Metro Vancouver has restricted open burning of vegetative debris and is encouraging residents to reduce the use of their wood-burning fireplaces, during the novel coronavirus (COVID-19) outbreak.
Research by the BC Center for Disease Control and others has shown that exposure to air pollution can increase susceptibility to respiratory viral infections like COVID-19 by decreasing immune function. This means deterioration in air quality may lead to more – or more severe – cases of COVID-19 infections.
Smoke emissions from open-air burning of vegetative debris contain fine particulate matter, nitrogen oxides, volatile organic compounds, and other harmful compounds. Metro Vancouver currently authorizes emissions from open-air burning of vegetative debris through site-specific approvals.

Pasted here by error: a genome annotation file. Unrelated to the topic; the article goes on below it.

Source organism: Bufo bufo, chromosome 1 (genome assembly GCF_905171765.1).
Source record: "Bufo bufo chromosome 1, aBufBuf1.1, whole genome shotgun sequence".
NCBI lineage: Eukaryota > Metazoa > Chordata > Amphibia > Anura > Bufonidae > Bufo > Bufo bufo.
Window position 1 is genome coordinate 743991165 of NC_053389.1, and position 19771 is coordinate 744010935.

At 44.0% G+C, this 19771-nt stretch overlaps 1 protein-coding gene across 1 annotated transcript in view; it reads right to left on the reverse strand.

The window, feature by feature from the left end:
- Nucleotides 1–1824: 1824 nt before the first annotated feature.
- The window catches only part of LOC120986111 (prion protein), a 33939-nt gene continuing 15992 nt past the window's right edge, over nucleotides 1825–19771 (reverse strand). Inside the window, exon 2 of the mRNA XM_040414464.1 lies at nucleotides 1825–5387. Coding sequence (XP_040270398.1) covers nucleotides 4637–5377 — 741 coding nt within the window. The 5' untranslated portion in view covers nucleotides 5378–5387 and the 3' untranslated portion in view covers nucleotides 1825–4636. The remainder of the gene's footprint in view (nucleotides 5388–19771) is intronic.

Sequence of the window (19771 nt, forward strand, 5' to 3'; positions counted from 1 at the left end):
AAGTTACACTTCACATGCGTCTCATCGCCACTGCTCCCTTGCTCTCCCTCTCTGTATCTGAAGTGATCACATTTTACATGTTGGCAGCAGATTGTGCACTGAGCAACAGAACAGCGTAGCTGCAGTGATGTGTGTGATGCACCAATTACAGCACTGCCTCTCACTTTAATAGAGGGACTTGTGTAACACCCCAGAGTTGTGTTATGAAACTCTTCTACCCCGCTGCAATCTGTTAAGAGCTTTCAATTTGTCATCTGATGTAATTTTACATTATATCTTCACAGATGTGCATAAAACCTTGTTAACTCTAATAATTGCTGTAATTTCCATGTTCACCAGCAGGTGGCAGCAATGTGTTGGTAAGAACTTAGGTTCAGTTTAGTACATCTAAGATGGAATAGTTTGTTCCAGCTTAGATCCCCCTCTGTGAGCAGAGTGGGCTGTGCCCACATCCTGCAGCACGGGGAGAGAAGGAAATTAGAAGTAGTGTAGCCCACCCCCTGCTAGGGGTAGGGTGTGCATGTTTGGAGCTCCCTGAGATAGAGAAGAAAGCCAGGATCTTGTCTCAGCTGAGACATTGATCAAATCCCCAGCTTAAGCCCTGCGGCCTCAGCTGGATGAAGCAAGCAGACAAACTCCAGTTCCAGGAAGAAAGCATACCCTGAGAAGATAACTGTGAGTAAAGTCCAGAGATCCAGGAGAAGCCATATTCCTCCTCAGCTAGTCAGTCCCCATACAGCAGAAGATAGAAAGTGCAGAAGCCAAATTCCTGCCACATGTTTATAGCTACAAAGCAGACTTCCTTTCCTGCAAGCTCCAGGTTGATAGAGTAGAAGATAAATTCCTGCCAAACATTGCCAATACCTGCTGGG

Reducing air pollution from combustion sources such as open burning and vehicles will reduce the public’s exposure to air emissions that may make people more susceptible to respiratory ailments. The open burning restrictions remain in effect until June 15, 2020.
Meanwhile, the Metro Vancouver Board has approved a new bylaw to manage residential wood burning. Wood smoke from residential indoor wood burning is the most significant source of PM2.5 emissions in the region, contributing more than a quarter of the total annual PM2.5 emissions, and is also the second top source of toxic air pollutants. Exposure to wood smoke is of particular concern in densely populated urban areas, due to the proximity of a single smoking chimney to multiple neighbours.
Improvements to overall air quality may help to protect the whole population from COVID-19 and its potentially severe effects.